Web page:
By Kitty von Bertele, Head of Policy & International Team, Transparency & Open Data Team, Cabinet Office
Cabinet Office is inviting nominations for the 2015 Open Government Awards. We want to recognise the reformers up and down the country that are helping make government more open, accountable and responsive to citizens. And local government is at the heart of these efforts.
In March the Minister for the Cabinet Office invited 16 local and regional authorities to Whitehall who are setting the standard in open data and transparency. These exemplar authorities are putting data back into the hands of citizens and enabling different kinds of participation and interaction with government.
They have shown that transparency can open up new possibilities for public service improvement.
The theme of this year’s Open Government Awards is Improving Public Services through Open Government and this is a great opportunity to showcase the innovative work that is taking place across local government. Public services are a key interface between government and citizens, and local authorities are rethinking the role of citizens in the design, delivery and evaluation of services.
We want to demonstrate how these initiatives are creating real improvements in the quality and effectiveness of public service delivery. We are particularly interested in initiatives that have expanded access to public services or benefited vulnerable populations, by putting the user at the centre and responding to their needs.
The Open Government Partnership (OGP) was launched in 2011 to provide an international platform for domestic reformers committed to promoting transparency, empowering citizens, fighting corruption, and harnessing new technologies to strengthen governance. In each of the 65 countries participating in the OGP, government and civil society are working together to develop and implement ambitious open government reforms.
As chair of the OGP in 2013 the UK helped launch this annual international award because we want to shine a light on the great ideas and unique experiences of other countries to help drive progress at home.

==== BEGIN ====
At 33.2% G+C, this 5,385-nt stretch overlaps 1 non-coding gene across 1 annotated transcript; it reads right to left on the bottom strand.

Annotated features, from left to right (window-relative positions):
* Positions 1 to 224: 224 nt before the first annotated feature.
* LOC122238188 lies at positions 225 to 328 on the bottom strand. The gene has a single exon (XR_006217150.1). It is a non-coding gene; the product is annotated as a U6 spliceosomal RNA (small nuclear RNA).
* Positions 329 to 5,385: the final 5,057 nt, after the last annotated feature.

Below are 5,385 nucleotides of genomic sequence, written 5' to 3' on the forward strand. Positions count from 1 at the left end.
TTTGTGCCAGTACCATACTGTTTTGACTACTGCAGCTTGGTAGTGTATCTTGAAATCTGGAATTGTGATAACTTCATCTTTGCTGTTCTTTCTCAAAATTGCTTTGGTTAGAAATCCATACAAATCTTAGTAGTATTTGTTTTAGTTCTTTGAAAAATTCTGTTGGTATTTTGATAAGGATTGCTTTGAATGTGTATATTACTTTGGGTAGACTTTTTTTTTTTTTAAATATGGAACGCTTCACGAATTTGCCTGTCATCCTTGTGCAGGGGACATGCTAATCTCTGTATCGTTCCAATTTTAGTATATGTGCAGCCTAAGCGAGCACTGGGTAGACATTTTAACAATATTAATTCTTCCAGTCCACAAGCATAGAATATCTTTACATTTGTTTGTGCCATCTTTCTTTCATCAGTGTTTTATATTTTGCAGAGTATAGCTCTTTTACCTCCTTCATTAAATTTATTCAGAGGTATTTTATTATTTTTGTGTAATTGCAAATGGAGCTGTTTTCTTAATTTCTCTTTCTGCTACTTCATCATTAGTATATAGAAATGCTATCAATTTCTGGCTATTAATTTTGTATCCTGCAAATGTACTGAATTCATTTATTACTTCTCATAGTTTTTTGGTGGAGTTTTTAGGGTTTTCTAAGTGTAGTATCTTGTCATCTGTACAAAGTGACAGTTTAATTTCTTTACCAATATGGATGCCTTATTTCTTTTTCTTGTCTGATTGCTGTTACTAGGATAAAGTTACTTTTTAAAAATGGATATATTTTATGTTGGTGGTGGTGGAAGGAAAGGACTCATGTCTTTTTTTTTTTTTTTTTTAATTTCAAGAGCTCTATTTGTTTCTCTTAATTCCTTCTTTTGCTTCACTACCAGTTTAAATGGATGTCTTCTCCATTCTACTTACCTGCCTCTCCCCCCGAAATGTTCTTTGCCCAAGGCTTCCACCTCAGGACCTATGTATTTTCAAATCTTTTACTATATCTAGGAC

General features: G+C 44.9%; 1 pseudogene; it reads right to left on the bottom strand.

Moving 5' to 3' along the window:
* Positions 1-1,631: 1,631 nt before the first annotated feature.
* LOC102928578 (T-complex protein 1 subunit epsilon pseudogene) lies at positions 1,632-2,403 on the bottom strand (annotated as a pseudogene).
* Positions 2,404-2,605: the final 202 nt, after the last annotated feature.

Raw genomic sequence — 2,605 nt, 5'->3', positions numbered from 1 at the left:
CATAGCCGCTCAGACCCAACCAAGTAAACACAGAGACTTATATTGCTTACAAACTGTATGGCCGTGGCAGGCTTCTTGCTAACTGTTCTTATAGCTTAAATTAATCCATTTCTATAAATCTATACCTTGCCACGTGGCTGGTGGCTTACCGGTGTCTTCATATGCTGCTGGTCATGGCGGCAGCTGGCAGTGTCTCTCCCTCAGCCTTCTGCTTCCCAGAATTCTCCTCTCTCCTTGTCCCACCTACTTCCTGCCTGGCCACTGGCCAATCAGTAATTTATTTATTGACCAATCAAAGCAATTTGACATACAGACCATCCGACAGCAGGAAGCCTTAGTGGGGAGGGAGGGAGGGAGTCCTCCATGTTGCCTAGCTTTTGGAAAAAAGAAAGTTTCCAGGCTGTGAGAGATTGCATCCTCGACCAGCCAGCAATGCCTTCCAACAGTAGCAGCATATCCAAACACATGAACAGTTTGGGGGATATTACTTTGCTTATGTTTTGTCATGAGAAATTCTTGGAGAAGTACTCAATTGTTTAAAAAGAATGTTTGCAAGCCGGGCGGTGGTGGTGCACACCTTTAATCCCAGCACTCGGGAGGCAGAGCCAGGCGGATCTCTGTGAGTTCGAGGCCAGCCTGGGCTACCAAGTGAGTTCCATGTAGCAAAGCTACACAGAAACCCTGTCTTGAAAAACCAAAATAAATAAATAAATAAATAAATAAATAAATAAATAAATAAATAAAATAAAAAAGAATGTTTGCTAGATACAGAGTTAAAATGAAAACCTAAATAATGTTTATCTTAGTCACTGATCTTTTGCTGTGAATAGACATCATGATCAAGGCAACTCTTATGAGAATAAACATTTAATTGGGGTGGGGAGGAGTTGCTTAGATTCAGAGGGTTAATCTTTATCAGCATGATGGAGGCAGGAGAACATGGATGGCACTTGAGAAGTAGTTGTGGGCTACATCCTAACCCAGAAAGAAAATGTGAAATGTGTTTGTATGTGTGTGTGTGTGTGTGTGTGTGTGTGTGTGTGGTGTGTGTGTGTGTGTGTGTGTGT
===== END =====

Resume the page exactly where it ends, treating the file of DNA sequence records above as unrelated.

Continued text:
We are asking civil society organisations, central and local government, businesses and citizens to tell us about great examples of where public services have been improved through open government.
Once we have received all your ideas, we will look through them and score them against the criteria below. We will then select the best UK example to put forward. OGP judges will score and comment on each country’s application and the winning teams will be invited to attend the Global Summit in Mexico City in October 2015.
We don’t need you to fill out a form – just tell us about it via email (email@example.com) or twitter (@UKTransparency). It would be great if you could include a link to any further information and a few words on how it meets the criteria below. We can then get back in touch with you with any follow-up questions.
Each example that we receive will be reviewed against the following criteria:
Find an initiative that demonstrates an improvement in public services. Good quality and effective public services respond to the needs of people, including vulnerable groups, and form the foundation of inclusive development.
Must be institutionalised within government, in partnership with civil society.
Seeks to improve public services in terms of quality and effectiveness.
Provides evidence that the initiative was able to expand access to public services to a larger population than before.
Had a clear population that benefitted.
Improved a specific service or set of services.
Solicited regular input and feedback from citizens to improve quality and/or accountability in public service delivery.
The deadline for nominations is Friday 29 May.